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Los Angeles Kings goalie Jonathan Quick stops a shot during the overtime period of their NHL hockey game against the Calgary Flames, Thursday, Jan. 19, 2012, in Los Angeles. The Flames won 2-1 in an overtime shootout. (Mark J. Terrill/AP)
Los Angeles Kings goalie Jonathan Quick stops a shot during the overtime period of their NHL hockey game against the Calgary Flames, Thursday, Jan. 19, 2012, in Los Angeles. The Flames won 2-1 in an overtime shootout. (Mark J. Terrill/AP)

NHL WEEKEND

American goaltenders making presence felt Add to ...

He played college hockey for the University of Massachusetts, and in the dorms, whenever Jonathan Quick and his roommates turned on television, there wasn’t a lot of viewing options.

“But one channel we did get was NESN,” said Quick, the all-star goaltender for the Los Angeles Kings, “and it was right when Tim Thomas just came into the league. So I watched him quite a bit and what sticks out mostly about his game is that it’s a little unorthodox. He doesn’t play similar to many goalies in the league, but one thing he does better than probably anybody is the way he competes to stop the pucks, the way he fights to see pucks and how he finds a way to get in front of them.”

So if there is a little bit of Thomas in Quick’s emerging game, well, he comes by it honestly. The Boston Bruins veteran is the reigning Vézina Trophy winner, the most valuable player of last year’s Stanley Cup final and, politics aside, the starting goaltender in this weekend’s NHL all-star game in Ottawa. Thomas is also at the forefront of a quiet but discernible trend in the United States: the development of high-end goaltenders.

Three of the six goalies chosen to play in the 2012 NHL all-star game are American-born: Thomas (Flint, Mich.), Quick (Milford, Conn.) and Jimmy Howard (Syracuse, N.Y.) of the Detroit Red Wings.

U.S. manufacturing may be having a tough time of it elsewhere, but the U.S. goaltending factory is churning them out almost as fast as the world leaders, Finland.

Consider that this year, Thomas, Quick and Howard are in the top 10 in all four major goaltending categories – goals-against average, wins, save percentage and shutouts, with Howard tops in wins and Quick first in shutouts.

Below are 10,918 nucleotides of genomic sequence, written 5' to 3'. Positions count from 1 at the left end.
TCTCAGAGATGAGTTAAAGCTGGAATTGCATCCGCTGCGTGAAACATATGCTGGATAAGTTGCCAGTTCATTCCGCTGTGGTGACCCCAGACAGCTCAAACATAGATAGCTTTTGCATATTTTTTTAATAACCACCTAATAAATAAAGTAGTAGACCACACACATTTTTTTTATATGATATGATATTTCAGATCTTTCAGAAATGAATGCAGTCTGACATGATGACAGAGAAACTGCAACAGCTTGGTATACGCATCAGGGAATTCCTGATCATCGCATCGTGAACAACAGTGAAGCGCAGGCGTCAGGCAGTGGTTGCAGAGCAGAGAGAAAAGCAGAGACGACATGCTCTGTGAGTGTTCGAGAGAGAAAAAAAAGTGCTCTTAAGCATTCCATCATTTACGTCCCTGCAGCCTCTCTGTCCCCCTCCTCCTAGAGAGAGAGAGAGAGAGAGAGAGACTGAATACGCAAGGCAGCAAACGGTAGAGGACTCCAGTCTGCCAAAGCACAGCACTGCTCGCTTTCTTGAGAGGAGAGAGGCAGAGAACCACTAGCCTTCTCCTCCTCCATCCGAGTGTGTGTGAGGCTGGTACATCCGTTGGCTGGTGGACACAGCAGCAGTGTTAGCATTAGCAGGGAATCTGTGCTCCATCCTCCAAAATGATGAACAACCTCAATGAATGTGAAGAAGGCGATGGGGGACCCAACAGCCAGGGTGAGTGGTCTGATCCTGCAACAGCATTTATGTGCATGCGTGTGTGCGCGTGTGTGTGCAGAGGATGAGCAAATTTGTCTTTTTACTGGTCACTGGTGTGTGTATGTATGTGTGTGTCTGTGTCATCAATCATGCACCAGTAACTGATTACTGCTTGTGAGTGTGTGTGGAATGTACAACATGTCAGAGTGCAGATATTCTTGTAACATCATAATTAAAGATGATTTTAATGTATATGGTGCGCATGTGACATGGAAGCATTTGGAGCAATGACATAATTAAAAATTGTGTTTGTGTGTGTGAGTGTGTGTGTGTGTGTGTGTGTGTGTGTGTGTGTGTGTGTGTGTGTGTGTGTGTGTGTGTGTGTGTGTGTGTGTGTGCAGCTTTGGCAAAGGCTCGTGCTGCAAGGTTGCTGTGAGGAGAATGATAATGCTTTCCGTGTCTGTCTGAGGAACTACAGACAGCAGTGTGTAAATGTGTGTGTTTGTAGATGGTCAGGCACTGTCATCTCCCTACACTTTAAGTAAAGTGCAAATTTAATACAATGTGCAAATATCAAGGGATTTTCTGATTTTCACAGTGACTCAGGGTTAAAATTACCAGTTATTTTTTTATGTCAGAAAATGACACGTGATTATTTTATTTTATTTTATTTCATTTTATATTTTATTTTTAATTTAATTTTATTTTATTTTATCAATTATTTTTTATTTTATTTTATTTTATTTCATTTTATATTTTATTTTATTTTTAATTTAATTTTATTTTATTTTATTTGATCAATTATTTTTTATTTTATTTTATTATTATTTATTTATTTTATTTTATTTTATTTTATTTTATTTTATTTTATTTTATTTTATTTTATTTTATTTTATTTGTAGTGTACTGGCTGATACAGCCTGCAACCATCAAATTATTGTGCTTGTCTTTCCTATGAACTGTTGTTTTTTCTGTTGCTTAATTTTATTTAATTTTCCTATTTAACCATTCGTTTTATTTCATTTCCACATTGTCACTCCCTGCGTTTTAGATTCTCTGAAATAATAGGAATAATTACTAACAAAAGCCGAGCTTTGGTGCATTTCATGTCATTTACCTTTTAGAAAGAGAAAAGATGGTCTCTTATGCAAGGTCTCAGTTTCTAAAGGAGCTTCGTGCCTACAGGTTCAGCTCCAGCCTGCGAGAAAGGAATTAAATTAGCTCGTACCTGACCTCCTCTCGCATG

Craig Anderson (Park Ridge, Ill.) of the Ottawa Senators is tied for third in wins; the Cory Schneider (Marblehead, Mass.) of the Vancouver Canucks is sixth in save percentage and a rising star; Ryan Miller (East Lansing, Mich.) of the Buffalo Sabres was the men’s MVP of the 2010 Winter Olympics, won the 2010 Vézina Trophy and is a perennial all-star having an off-season.

There are others who’ve had NHL successes before injuries set them back (Al Montoya and Rick DiPietro, for example); and there are some good ones coming in (Jack Campbell and John Gibson, who were most recently seen with the U.S. world junior team).

Quick’s teammate in Los Angeles, defenceman Jack Johnson, says the crease is one area where his country approaches Canada in terms of overall depth.

“You think of the last Olympics, Thomas and Miller and Quick,” Johnson said. “I thought all three were awesome goalies. A lot of people talk about the depth of the American hockey team when you put together an Olympic team and there’s not the kind of players you have with Team Canada, where you have about 60. But it’s different in goal. I wish I had a good answer as to why, but it’s a nice luxury to have.”

What sets Quick and Thomas apart from most goaltenders is that neither is a true butterfly-style player. Rather, they play a hybrid style, closer to the old-school stand-up approach than to the modern drop-and-drape that secures the bottom of the net but leaves the top corners open. Quick says he plays the way he does because in college, the emphasis was less on technique and more on competing and battling.